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Changing characteristics of operative vaginal delivery
  1. S Bandyopadhyay,
  2. L Scott,
  3. A E Nicoll
  1. Ninewells Hospital, Dundee, UK

Abstract

Aims To assess the impact of RCOG Green Top Guideline (No.26 published 2005) on operative vaginal delivery (OVD). We aimed to examine the venue for OVD; the types of anaesthesia used and identify reasons why practice has changed.

Methods All women that delivered in Ninewells Hospital, Dundee between 1 January 2005 and 31 December 2009 were included (n=22793). The local electronic maternity database was used to identify women that had OVD, the location of delivery and the method of anaesthesia used.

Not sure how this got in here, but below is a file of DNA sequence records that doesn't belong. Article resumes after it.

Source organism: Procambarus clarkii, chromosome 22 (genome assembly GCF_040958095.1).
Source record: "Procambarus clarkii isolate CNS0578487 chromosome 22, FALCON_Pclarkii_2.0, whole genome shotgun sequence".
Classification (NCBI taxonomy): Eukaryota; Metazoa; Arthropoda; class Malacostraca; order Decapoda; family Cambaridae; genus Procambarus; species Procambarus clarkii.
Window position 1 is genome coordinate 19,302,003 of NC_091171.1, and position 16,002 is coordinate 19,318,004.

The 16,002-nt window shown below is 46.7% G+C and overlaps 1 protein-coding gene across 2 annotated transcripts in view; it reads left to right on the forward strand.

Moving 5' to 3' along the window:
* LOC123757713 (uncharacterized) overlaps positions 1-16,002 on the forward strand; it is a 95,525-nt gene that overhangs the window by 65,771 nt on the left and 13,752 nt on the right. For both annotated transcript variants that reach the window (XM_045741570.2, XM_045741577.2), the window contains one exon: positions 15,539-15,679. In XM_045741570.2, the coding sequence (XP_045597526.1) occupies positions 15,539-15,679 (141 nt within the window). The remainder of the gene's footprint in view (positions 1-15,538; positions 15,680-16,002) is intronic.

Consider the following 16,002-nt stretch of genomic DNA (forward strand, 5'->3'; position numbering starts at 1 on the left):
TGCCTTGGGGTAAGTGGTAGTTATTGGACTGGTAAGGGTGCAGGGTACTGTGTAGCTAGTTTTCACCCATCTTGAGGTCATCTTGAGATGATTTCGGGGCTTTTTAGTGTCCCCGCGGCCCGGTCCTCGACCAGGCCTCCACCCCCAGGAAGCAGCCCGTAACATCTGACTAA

Results There were 22793 deliveries. OVD rates fell from 571/4316 (13.3%) in 2005 to 573/4692 (12.2%) in 2009. 3122/22793 (13.7%) had an attempt at OVD and 2989/3122 (96%) were successful. The rate of successful OVD increased from 571/624 (91.5%) in 2005 to 573/589 (97%) in 2009 (p<0.0001). The number of women requiring rotational OVD increased from 114/4316 (2.6%) in 2005 to 142/4692 (3.0%) in 2009. 286/2989 (9.6%) had pudendal nerve anaesthesia for OVD and 2703/2989 (90.4%) had regional anaesthesia. The use of pudendal nerve anaesthesia remained constant 53/571 (9.3%) in 2005 to 53/573 (9.2%) in 2009. The number of women that had an attempt at OVD in the maternity operating theatre increased from 271/624 (43%) in 2005 to 290/589 (49%) in 2009 (p=0.04).

Conclusions Since the publication of RCOG Green Top Guideline more women are likely to have a successful OVD. The number of women that require rotational OVD has increased and this has in part may have contributed to more women requiring OVD in the maternity operating theatre.

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